According to Helmholtz resonator principles, there need be a cavity element for a properly functioning system. The second layer 20 is employed for this purpose. The upper faying edges of this honeycomb layer are bonded to the bottom face of skin 14. A continuous, solid skin 22 is bonded to the lower faying edges of the lower or main honeycomb layer 20.
The individual cells 24 of layer have a volume V and the orifices 18a and their companion upper layer cells 16 are centrally spaced over those lower cells.
Now according to the principles of the Holmholtz resonator, by modifying the various parameters of the system, it is possible to adjust the resonant frequency of the combination to that desired. In particular, in high-speed aircraft, the frequency of the most damaging noise tends to be rather low. Therefore, low frequency sound attenuation is in order. The use of the first layer provides the system with a longer effective neck I which is related to the radius of the orifices and the thickness of that layer by the relationship I l6a/37r. The resonant frequency of this attenuator can be expressed by the equation w (frequency) ('(S/lV) where c is the speed of sound and S the cross-sectional area of an orifice. The most desirable manner in which to decrease w is to increase I. This is true since to accomplish this task by increasing V would result in a massive second layer which is of little use in aircraft applications. Thus, the utilization of a double ply honeycomb sandwich permits a direct application of .the Helmholtz resonator principles. The aircraft engineer is now provided with a practical tool in which the sound attenuation properties may be designed into aircraft.
Many changes may be made in details of the instant invention, in the method and materials of fabrication, in the configuration and assemblage of the constituent elements, without departing from the spirit and scope of the appended claims, which changes are intended to be embraced therewithin:
1. Acoustic cellular honeycomb sandwich which comprises a first sandwich layer of spaced cell honeycomb faced on the faying edges by foraminous skins, the orifices in each of said skins juxtaposed externally with respect to each of said honeycomb cells, a second layer of cellular honeycomb material the faying edges of one side thereof connected to one of said foraminous skins with the orifices of said one of said skins juxtaposed centrally with respect to said cells of said second layer, and said cells of said second layer being of greater width than the cells of said first layer.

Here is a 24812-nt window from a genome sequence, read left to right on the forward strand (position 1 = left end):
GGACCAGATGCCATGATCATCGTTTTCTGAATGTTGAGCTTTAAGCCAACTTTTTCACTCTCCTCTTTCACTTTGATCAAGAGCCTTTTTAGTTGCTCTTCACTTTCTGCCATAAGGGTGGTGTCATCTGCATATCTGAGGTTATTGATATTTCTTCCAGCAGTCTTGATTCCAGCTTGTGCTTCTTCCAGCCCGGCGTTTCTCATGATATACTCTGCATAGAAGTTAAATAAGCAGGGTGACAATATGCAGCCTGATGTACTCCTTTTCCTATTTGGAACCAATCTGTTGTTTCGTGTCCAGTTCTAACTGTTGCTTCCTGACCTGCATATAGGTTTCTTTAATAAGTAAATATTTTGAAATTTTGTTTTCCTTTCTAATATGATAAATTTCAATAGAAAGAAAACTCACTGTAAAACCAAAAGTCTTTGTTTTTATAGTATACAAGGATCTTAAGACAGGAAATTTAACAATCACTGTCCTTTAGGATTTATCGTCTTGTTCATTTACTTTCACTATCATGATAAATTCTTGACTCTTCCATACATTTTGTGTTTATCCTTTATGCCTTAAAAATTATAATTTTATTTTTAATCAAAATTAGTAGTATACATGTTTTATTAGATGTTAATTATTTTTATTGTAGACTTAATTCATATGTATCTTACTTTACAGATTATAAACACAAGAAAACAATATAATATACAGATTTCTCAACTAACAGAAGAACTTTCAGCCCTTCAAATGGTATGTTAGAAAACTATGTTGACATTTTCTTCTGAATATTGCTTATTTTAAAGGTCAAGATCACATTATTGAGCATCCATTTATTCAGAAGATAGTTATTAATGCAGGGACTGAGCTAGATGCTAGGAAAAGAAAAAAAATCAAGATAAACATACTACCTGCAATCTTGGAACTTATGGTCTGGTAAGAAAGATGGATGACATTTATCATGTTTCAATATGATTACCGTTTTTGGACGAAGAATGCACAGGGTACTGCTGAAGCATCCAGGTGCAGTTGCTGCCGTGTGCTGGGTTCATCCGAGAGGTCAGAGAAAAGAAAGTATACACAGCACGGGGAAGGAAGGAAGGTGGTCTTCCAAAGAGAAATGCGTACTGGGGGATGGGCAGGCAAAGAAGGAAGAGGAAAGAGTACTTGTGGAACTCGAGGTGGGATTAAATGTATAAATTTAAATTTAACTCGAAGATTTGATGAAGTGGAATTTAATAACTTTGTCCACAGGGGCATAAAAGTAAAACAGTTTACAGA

2. The sandwich as recited in claim l wherein the effective acoustical neck length thereof is equal to the distance between the outer faces of said skins of said first layer plus the equivalent of 16 times the radius of said orifices divided by three times pi.
3. The sandwich of claim 1 wherein said second layer other faying edges are connected to a solid, continuous skin. l
4. The sandwich of claim 2 wherein the resonant frequency of said acoustical sandwich is a function of the speed of sound times the square root of pi times the radius of the orifices squared divided by the effective length of the neck times the volume of a cell of the second layer.
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|U.S. Classification||181/292, 428/116|
|International Classification||G10K11/00, G10K11/172|
|Sep 7, 1983||AS||Assignment|
Owner name: ROHR INDUSTRIES, INC.
Free format text: ASSIGNMENT OF ASSIGNORS INTEREST.;ASSIGNOR:CITIBANK, N. A.;REEL/FRAME:004201/0686
Effective date: 19830819
Free format text: ASSIGNMENT OF ASSIGNORS INTEREST;ASSIGNOR:CITIBANK, N. A.;REEL/FRAME:004201/0686
Owner name: ROHR INDUSTRIES, INC.,CALIFORNIA